Recovery was painfully slow. She spoke in phrases. Sometimes made sense. Sometimes not. Visiting her in a rehab hospital months later, my wife and I took the congregational songbook. She welcomed us, understood where she was and searched her memory for words to talk with us. I asked her if we could sing for her. We sang, “There are Angels Hovering Round," an oral tradition song we sing at St. Gregory’s to begin the Easter Vigil and often use at funerals. She seemed to recognize it and clearly enjoyed us singing to her. Then we sang “Simple Gifts” and she exclaimed, “I know that one!” and as we finished, “till by turning, turning we come round right,” haltingly, gaps in the tune, pitches uncertain, she joined her voice to ours. We sat quietly when we were done, and she nodded and said, “I think I remember that. Let me see.” She looked at the music and words and said, “No, I can’t read it now.” but she sang, picking her way through the song, following the tune a phrase at time as it bound her fractured memories together.
Leading music orally requires the patient iteration of phrases, call and echo, call and response, imitation. We’ve learned that in order to form a memory we need to not just learn the song, but to share it and sing it together to make the deeper memory that makes the song our rod and staff passing through the Valley of the Shadow of Death.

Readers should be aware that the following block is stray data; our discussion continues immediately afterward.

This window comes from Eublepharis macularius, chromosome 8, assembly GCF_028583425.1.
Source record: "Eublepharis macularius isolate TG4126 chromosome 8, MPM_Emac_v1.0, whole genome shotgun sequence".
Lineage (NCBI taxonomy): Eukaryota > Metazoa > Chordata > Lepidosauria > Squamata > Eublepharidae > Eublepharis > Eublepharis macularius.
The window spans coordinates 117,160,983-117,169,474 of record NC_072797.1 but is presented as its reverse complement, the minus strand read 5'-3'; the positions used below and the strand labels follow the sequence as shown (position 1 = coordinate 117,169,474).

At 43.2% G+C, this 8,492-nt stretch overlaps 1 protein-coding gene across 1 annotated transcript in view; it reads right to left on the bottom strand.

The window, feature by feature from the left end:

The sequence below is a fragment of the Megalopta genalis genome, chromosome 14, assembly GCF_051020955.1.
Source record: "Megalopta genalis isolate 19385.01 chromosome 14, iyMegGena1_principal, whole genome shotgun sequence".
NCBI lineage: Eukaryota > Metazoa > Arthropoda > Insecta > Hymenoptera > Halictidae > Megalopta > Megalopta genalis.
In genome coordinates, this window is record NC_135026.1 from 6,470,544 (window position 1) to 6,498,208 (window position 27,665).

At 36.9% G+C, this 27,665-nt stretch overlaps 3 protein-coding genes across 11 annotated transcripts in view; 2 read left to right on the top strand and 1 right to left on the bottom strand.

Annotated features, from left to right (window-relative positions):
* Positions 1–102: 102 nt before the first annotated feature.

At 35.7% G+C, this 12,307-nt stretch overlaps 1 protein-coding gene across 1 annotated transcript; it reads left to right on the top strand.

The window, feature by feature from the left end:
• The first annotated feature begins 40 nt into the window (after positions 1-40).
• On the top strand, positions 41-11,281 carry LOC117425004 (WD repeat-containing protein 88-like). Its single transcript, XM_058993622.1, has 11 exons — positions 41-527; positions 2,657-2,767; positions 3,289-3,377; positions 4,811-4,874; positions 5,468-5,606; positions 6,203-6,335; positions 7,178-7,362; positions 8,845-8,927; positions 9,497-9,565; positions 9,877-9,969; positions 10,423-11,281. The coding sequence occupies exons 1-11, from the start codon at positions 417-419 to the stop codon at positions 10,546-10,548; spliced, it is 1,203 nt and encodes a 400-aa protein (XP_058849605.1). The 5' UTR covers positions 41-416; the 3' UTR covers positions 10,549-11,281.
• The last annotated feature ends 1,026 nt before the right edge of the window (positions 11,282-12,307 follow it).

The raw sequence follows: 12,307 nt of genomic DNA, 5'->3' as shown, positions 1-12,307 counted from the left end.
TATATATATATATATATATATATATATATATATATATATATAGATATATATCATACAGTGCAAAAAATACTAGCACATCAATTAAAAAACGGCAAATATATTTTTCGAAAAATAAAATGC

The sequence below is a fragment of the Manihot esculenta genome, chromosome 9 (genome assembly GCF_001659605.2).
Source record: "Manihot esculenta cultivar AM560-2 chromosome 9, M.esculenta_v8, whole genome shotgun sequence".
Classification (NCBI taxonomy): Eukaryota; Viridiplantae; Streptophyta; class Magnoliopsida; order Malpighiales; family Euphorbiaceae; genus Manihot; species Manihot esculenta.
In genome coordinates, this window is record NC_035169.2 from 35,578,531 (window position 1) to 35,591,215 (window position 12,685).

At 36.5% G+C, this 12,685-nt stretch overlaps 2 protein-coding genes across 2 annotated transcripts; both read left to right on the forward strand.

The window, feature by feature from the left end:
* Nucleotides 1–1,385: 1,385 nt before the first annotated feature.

Even if we already know a song, listening patiently to a leader and then repeating the song enough that the whole group’s imitation has made melody and words “ours” can put us in a state of beginner’s mind and allow us to have an experience of anamnesis – the kind of memorial that makes what we’re remembering newly alive in a present moment.
Notice the deeply affective, embodied quality of learning together as we gently committing melody to memory. Think how the practices we learn and share in Music that Makes Community remind us as leaders to LISTEN, to “see with our ears” and peripheral vision. When we make a gentle, steady invitation and request that can welcome everyone’s voices, we offer our songs to both friend and stranger relationally. Notice our heart and gut feeling of how we’re singing together as we listen for when we’re ready for the people to sing out on their own.
Across cultures, oral traditions of leading and sharing music engage short-term memory for everyone (even those who might insist they “already know the song”) and take the music to a place where we can lay a fresh stratum of knowing, a new growth ring of the tree that can begin or add to one of those memories that shapes us all.
You can find more songs to sing at the bedsides of people who are sick or dying using the "Bedsides" filter on our MMC Songs Database. You can also add a song if you have one that works well for this context.
If you're looking for more resources for hospice singing ministries, we highly recommend the national network of Threshold Choirs, the Hallowell Singers in New England and the Morningstar Singers in Minnesota.